Gary James' Interview With Bob Miranda of
"See You In September" is one song that has never stopped receiving airplay. Since its release in May of 1966, that song continues to enjoy wide spread popularity.
The group that recorded "See You In September" was called The Happenings. They're still around, performing all over the world. Happenings member Bob Miranda talked with us about his group.
Q - Bob, how nice it must be to have a hit record that is still remembered. That must've been one of your dreams when you were starting off in the business.
A - It was. I think all artists have that in the back of their minds. A "hit" record is really the vehicle, at least it was back then. I guess TV has changed that a little bit and video stuff. Having a hit record and hearing it on the radio was the dream back then. I think it still is, basically.
Q - How did The Happenings get their start?
A - We started out, I guess it was around 1963 or '64 as The Four Graduates. We all came from Patterson, New Jersey. Two guys from Central High School. We met one night at a dance in East Patterson. We actually met in the men's room 'cause that's where all the singers were. The echo. We sounded pretty darned good, so we decided to get together and do some rehearsing and see how it would go. So, as The Four Graduates we rehearsed our butts off for a few months and started getting some work up in the Catskills, just for peanuts really. Just to get exposure. We did that for a couple of years. I finally decided I needed to get some kind of job in the music business, no matter what. So, I just walked the streets of Manhattan and got some interest in the office of the group The Tokens, who had a production company and they offered me a staff writing position for $25 a week, to write songs for their publishing company. This was around 1964. In 1965, they started putting together a record company called B.T. Puppy and were looking for artists. So, I brought in my three other Graduates and we auditioned for them. They loved us! We sounded a lot like them, maybe even better. They gave us a record contract. Before we put out the first record, we decided that The Four Graduates name was dated. So, we changed it at that point. We had a whole list of names. I remember The Corduroys, The Bitter Lemons, really bad names. We decided on The Happenings and put out a record in 1965 called "Girls On The Go", which was a moderate hit in Springfield, Massachusetts and nowhere else.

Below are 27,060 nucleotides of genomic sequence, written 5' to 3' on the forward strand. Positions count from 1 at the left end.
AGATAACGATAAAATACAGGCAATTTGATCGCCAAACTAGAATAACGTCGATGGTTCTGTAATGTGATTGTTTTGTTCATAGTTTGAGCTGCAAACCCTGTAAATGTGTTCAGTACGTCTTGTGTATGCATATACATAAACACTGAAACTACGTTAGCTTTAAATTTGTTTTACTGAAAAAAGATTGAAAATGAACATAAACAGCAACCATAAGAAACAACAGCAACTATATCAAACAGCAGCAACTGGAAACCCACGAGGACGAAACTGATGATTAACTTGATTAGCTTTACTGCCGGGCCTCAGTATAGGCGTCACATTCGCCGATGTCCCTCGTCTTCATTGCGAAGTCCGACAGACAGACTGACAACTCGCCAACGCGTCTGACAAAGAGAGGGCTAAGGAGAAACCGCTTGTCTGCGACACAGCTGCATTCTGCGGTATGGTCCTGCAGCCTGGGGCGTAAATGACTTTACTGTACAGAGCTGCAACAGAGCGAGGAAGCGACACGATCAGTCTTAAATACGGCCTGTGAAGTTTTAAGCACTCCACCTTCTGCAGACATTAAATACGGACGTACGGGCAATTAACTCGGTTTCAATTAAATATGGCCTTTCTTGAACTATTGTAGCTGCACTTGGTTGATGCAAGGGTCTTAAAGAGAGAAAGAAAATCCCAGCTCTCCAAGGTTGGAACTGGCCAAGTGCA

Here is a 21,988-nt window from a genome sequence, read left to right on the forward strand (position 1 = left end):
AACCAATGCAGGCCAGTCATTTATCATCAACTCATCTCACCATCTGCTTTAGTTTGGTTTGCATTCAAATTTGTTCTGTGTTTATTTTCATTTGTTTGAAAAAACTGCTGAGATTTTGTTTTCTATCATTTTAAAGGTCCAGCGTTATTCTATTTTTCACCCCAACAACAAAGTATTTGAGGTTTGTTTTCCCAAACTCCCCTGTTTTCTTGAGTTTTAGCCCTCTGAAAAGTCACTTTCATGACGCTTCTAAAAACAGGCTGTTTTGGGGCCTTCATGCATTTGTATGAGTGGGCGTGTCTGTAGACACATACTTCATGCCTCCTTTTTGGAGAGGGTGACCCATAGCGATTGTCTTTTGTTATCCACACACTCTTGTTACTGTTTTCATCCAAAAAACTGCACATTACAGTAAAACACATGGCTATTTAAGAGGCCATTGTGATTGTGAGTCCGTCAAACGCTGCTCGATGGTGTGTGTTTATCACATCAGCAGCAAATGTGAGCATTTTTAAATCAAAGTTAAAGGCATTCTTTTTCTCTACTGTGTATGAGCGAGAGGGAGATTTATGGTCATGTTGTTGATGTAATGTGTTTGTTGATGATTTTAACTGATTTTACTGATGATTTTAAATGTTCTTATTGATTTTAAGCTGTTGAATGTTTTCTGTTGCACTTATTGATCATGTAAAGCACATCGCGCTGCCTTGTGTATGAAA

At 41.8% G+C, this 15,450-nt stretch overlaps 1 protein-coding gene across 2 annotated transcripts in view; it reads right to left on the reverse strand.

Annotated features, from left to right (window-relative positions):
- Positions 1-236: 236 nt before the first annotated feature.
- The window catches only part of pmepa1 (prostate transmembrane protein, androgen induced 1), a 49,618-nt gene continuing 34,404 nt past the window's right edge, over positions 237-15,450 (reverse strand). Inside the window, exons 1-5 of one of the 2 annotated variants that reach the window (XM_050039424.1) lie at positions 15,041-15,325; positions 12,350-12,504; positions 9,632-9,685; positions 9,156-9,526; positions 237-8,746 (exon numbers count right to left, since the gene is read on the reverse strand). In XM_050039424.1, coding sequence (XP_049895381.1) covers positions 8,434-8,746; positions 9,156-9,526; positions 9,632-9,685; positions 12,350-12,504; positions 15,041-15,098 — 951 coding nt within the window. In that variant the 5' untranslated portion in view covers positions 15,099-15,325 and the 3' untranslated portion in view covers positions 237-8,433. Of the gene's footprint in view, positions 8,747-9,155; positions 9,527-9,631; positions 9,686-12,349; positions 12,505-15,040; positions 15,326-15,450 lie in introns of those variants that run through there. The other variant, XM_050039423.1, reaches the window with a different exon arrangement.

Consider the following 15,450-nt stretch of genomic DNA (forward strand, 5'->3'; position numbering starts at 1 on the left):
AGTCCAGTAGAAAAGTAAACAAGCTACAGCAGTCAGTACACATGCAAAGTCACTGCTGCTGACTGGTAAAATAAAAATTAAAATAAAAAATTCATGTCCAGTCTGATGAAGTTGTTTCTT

Q - OK, so when did "See You In September" enter the picture?
A - On the second session we did with them, "See You In September" was on that session and a couple of songs I had written. The record company was affiliated with Jubilee at the time, a 50 / 50 partnership. One of the executives decided it was a smash if we could get it out in time. Release it in April / May of 1966 this was. And they did and it just kept going up the charts, all the way to number one. It was amazing.
Q - Did The Four Graduates ever have a record deal?
A - We had a few records out on the Rust label, which are collector's items now because we made it as The Happenings. Those records are kind of valuable. But, we had no legitimate hits on Rust as The Four Graduates.
Q - Since you are part of a vocal group, did you have to carry your own band?
A - We didn't carry our own band until we started having hits. Then we became self-contained. We hired a drummer, a guitar player. On some jobs we still had musicians we hired.
Q - Who wrote "See You In September"?
A - Sid Wayne and Sherman Edwards. I never met the guys. I think they have both passed away since then. As I understand it, they were from New Jersey, Lake Hiawatha I think. They had written quite a few things that were mostly Broadway type things. "September" was kind of an offbeat thing they did. It was actually a moderate hit by The Tempos in 1959. Sort of a slow Cha-Cha. We always thought it was a great song and kind of a shitty record. We always looked for that. If you want to revise something and put your own sound to it, I think you should look for a great song that was not a great record. If you think you can make a better record out of it, then it's worthwhile to pursue it. Some of these classic things are better left alone. (laughs).
Q - I know what you mean. If you tried to cover an Elvis song...
A - Well, if you took it in a totally different direction. I heard "Can't Help Falling In Love With You" as a reggae thing that was a hit by a group several years back. If it sounds fresh and new, I think you can do that.
Q - Your career was probably helped along by AM radio.
A - That's true. That was the time, right then. We were a sweet sounding vocal group, but right on our heels was Acid Rock, Psychedelic and all kinds of things.
Q - You just squeaked in there, then.
A - If you look at some of the charts when we were on there, we're in there with Led Zeppelin. It was amazing that we had the hits we had when we had them 'cause the musical time was a crazy time.